14. Write the symbolic representation of #10. Include your conclusion.
15. Write the symbolic representation of #11. Include your conclusion.

Determine if the problems below represent inductive or deductive reasoning. Briefly explain your answer.

1. John is watching the weather. As the day goes on it gets more and more cloudy and cold. He concludes that it is going to rain.
2. Beth’s 2-year-old sister only eats hot dogs, blueberries and yogurt. Beth decides to give her sister some yogurt because she is hungry.
3. Nolan Ryan has the most strikeouts of any pitcher in Major League Baseball. Jeff debates that he is the best pitcher of all-time for this reason.
4. Ocean currents and waves are dictated by the weather and the phase of the moon. Surfers use this information to determine when it is a good time to hit the water.
5. As Rich is driving along the 405, he notices that as he gets closer to LAX the traffic slows down. As he passes it, it speeds back up. He concludes that anytime he drives past an airport, the traffic will slow down.

Determine if the following statements are true or false.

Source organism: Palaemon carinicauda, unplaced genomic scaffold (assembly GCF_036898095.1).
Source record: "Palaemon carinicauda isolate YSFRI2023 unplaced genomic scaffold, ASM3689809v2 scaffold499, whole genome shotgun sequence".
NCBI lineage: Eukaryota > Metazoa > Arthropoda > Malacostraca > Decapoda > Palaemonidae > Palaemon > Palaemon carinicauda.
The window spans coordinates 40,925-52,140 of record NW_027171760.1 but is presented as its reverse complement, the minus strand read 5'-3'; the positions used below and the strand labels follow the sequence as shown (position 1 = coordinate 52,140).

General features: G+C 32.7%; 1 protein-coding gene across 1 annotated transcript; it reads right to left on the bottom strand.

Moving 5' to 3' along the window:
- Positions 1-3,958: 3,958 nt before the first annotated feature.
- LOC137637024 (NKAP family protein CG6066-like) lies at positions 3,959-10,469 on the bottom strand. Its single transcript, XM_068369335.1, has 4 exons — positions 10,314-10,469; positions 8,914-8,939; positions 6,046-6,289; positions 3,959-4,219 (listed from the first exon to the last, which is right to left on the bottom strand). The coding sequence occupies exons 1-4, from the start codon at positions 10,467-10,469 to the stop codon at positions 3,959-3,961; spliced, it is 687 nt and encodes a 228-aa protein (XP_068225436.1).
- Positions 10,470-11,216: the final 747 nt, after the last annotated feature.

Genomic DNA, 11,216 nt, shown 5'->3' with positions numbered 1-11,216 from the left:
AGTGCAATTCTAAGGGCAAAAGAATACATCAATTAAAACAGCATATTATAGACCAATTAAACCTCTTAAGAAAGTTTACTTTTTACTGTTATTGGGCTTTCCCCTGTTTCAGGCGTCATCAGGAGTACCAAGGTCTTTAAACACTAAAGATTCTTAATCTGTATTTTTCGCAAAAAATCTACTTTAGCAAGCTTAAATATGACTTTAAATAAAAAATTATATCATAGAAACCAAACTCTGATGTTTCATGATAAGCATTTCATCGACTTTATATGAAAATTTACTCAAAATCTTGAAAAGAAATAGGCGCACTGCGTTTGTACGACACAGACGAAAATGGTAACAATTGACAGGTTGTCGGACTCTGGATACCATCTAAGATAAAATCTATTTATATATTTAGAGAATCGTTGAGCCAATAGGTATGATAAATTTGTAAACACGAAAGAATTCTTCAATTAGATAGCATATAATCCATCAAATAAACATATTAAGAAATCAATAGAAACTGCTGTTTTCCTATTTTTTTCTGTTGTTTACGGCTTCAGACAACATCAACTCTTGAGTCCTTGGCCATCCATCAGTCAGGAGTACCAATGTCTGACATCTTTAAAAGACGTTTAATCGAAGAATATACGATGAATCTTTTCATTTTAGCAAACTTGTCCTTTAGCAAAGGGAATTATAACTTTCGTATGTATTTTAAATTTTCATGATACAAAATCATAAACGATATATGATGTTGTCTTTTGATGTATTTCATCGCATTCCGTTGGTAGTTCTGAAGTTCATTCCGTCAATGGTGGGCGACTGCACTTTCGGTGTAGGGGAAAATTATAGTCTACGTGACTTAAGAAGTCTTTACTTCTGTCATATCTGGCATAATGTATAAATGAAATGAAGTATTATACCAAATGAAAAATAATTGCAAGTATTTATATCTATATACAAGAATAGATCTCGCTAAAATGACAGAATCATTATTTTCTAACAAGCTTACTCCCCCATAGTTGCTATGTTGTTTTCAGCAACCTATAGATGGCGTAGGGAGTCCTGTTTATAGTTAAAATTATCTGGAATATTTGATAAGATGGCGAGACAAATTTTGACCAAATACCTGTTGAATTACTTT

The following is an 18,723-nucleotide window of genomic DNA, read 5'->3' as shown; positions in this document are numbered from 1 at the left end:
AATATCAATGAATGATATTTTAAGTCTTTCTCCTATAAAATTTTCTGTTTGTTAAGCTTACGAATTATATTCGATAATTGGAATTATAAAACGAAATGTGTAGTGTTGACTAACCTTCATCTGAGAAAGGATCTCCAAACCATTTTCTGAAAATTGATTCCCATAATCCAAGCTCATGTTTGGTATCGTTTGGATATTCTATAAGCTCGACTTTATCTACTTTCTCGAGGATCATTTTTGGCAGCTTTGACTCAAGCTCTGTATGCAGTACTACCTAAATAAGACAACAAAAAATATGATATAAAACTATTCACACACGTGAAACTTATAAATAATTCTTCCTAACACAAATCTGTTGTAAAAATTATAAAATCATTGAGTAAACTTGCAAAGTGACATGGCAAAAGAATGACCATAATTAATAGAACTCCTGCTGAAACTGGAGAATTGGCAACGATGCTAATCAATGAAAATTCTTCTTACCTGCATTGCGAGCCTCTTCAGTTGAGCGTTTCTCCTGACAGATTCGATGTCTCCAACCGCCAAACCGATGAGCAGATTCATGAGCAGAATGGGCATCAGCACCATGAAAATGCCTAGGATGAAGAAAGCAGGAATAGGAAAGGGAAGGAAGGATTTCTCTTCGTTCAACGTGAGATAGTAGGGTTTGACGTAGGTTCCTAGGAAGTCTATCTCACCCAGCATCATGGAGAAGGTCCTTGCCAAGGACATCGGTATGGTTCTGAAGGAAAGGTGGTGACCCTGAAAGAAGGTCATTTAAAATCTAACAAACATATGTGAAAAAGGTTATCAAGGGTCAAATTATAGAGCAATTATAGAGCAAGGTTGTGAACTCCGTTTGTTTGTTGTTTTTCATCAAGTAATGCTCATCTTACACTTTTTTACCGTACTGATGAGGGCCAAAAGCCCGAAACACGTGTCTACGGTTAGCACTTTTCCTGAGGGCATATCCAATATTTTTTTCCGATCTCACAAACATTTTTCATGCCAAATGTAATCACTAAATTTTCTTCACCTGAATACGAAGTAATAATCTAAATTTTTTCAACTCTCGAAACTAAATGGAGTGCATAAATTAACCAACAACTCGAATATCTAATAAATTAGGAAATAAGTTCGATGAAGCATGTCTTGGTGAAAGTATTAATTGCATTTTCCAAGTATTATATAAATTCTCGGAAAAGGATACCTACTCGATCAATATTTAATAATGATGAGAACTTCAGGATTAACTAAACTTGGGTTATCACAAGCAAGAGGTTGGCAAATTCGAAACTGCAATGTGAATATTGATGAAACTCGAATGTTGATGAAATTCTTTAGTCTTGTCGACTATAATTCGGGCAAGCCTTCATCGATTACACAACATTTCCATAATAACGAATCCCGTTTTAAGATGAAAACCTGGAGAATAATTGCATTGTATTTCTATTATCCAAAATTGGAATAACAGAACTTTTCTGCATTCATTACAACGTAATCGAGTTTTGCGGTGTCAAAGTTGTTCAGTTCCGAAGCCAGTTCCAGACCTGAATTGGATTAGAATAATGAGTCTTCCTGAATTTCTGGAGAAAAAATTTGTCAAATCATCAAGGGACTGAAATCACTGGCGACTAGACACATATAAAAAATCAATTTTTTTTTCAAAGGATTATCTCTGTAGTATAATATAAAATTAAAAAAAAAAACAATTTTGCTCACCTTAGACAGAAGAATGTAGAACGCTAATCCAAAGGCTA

1. The Law of Detachment uses an if-then statement and its hypothesis to draw a conclusion.
2. There is a Law of Inverse.
3. Sometimes arguments can be valid, but not make sense.
4. The Law of Syllogism takes the conclusion from a statement and makes it the hypothesis of the next.
5. Number patterns are an example of deductive reasoning.

1. Converse: If you wear shoulder pads, then you are a football player.

Inverse: If you are not a football player, then you do not wear shoulder pads.

Contrapositive: If you do not wear shoulder pads, then you are not a football player.

2. The converse and inverse are both false. A counterexample for both could be a woman from the 80’s. They definitely wore shoulder pads!

3. (a) \begin{align*}\sim p \rightarrow \sim q\end{align*}

(b) The converse of the \begin{align*}\sim p \rightarrow \sim q\end{align*} is \begin{align*}\sim q \rightarrow \sim p\end{align*}, or the contrapositive.